Esther Mahlangu Is Keeping Africa’s Ndebele Painting Alive
Esther Mahlangu’s presence is striking, like her art. The 80-year-old South African artist wears the traditional dress of her Ndebele heritage: thick, beaded necklaces; gold bangles, chokers, and ankle bracelets; patterned head adornments stitched together from hundreds of beads; and voluminous textiles in vibrant colors wrapped around her body. She could step right into one of her vivid murals or wall-size paintings, which similarly stop you in your tracks.
Mahlangu’s work speaks a visual language that spans disciplines, from pop art to graphic design. She imagines her compositions without the help of preliminary drawings, and, with superhuman precision and using a delicate chicken feather as her brush, she applies thick black lines in patterns that echo Ndebele beadwork but in paint, then adds swathes of rich color.
“I always watched my mother and grandmother when they were decorating the house,” says Mahlangu of her start in painting. “The original patterns that were painted on the houses in the past were part of a ritual of Ndebele people to announce events like a birth, death, wedding, or when a boy goes off to the initiation school. I started painting on canvas and board as I realized not everybody will be able to see the Ndebele painting in Mpumalanga where I live, and I felt I need to take it to them to see. This is how my work started to be exhibited in museums and galleries around the world.”
While Mahlangu’s artistic foundation is in the centuries-long tradition of Ndebele craft, she has developed a visual lexicon and color palette that is specific to her. “In the old days, the decoration on the houses was always done with natural pigment and cow dung as that was the only material available,” she remembers. “We were very limited with colors and used monochromatic yellow, white, ochre, black, and red clay. Then acrylic paint in lots of colors was introduced, which was more durable in the rainy season and it was adopted by the younger generation of painters like myself.” For her breakout exhibition, in the group show “Magicians of the Earth,” at the Centre Pompidou in 1989, Mahlangu used acrylic paint.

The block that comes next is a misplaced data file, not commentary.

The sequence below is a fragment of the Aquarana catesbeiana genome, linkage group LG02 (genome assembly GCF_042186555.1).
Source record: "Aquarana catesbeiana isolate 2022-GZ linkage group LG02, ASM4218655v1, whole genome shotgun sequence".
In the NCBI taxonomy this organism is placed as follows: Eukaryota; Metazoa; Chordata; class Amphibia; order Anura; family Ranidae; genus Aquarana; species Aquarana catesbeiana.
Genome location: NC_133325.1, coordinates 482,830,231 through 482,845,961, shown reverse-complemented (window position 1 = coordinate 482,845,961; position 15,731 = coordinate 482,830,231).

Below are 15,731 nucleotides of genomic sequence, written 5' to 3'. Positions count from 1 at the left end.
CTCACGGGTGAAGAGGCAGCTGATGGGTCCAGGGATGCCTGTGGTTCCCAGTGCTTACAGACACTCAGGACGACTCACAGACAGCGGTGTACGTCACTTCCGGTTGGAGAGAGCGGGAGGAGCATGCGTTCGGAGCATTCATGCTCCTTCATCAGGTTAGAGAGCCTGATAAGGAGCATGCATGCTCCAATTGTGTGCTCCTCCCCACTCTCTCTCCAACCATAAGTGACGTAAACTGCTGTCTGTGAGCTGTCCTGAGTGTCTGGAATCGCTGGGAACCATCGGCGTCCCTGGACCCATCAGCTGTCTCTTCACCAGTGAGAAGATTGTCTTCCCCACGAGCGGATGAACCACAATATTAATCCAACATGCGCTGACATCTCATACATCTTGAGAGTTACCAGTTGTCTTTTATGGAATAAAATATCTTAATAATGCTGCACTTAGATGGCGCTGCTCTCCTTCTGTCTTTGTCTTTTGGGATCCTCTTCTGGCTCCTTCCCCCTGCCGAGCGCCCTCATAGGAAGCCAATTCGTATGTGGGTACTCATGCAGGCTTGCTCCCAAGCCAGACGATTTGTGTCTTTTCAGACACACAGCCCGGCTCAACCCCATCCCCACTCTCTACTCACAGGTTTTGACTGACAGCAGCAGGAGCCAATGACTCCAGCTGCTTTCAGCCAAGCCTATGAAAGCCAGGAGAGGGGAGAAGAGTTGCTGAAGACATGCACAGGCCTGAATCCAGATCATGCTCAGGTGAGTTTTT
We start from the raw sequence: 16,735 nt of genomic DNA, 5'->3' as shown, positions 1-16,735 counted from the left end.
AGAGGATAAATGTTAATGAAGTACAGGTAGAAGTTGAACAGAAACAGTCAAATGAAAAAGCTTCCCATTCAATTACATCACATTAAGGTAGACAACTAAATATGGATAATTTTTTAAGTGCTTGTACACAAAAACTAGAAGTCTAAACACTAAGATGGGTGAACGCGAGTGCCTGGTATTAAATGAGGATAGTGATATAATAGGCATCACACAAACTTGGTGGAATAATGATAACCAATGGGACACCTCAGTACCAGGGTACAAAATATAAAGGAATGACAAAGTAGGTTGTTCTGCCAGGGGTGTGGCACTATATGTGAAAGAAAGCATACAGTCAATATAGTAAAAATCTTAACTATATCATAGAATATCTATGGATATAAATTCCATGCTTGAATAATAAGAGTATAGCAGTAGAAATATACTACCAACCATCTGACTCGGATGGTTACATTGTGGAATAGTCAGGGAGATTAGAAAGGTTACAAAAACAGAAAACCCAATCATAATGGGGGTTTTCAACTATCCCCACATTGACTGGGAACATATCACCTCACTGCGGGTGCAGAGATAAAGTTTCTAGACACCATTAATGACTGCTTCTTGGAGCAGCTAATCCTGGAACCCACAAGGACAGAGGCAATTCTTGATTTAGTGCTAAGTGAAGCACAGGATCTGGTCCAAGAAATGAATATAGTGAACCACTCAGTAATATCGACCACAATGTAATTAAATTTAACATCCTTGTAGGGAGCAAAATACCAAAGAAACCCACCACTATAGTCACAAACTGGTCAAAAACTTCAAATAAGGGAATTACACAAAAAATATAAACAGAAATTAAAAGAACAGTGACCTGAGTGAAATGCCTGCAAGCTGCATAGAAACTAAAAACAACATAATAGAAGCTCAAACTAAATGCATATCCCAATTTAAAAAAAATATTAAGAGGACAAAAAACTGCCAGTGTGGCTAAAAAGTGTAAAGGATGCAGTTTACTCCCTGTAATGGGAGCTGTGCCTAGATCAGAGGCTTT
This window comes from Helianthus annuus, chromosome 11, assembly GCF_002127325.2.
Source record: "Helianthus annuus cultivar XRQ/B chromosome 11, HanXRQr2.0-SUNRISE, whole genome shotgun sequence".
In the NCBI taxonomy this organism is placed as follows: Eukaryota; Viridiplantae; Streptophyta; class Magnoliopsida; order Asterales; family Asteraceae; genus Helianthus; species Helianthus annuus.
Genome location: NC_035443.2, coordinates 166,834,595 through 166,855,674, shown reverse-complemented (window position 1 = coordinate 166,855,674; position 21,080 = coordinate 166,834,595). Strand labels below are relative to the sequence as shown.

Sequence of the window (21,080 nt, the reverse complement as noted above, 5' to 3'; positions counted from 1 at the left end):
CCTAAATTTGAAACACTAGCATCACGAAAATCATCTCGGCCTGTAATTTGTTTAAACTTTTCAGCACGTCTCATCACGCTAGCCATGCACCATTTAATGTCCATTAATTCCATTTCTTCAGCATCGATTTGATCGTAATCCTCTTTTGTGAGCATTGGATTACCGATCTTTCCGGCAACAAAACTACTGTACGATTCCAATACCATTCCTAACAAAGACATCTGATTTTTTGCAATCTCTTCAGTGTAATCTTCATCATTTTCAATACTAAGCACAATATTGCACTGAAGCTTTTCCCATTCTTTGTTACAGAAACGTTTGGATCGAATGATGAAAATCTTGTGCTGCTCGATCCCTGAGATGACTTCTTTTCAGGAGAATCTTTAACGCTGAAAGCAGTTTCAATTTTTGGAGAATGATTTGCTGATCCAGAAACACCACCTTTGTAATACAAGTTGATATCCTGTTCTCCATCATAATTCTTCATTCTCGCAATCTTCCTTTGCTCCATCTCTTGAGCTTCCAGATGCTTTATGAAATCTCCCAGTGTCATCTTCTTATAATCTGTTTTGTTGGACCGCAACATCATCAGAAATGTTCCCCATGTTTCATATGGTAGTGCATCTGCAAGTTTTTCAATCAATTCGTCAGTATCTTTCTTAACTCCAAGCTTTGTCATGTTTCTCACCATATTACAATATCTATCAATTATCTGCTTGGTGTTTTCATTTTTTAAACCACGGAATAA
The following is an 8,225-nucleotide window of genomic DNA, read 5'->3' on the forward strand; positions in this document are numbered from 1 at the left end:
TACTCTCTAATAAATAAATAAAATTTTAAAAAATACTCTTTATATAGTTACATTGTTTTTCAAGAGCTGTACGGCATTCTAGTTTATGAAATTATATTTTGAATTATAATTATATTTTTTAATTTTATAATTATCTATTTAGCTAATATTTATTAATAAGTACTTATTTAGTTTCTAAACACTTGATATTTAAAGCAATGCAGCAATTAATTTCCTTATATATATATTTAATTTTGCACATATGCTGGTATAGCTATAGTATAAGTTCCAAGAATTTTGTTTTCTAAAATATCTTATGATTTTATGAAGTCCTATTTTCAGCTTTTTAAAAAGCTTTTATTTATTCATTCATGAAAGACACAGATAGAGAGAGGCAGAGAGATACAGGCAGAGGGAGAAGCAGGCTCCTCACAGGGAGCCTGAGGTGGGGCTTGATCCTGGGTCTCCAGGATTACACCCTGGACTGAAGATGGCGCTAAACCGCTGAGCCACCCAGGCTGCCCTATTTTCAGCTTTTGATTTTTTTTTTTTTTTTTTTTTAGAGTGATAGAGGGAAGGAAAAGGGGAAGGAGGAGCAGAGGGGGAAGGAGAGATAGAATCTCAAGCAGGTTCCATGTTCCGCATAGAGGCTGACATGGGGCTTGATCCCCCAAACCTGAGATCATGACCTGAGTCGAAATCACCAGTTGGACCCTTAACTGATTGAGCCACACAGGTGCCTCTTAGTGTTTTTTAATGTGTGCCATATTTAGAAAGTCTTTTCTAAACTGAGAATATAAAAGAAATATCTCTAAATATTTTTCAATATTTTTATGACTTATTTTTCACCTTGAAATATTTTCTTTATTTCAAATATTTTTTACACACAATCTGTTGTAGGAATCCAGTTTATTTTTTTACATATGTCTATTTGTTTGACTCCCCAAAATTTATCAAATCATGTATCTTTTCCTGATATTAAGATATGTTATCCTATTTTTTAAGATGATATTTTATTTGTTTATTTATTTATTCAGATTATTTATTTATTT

“The Ndebele started using the colors and patterns that Mahlangu plays with now only around the 1940s, around the time when Esther was born,” says Thomas Girst, an art historian, author, and Head of Cultural Engagement at BMW. The company recently commissioned the artist to paint the interior panels of a BMW Individual 7 Series, 25 years after they asked her to paint their 1991 BMW Art Car. That early commission was the first of the series’ collaborations with women. “She was trying to blend tradition with modernity, so while there is a family trajectory there, it was also her and her generation who took this one step further, making this now-recognized Ndebele contribution to contemporary art,” added Girst.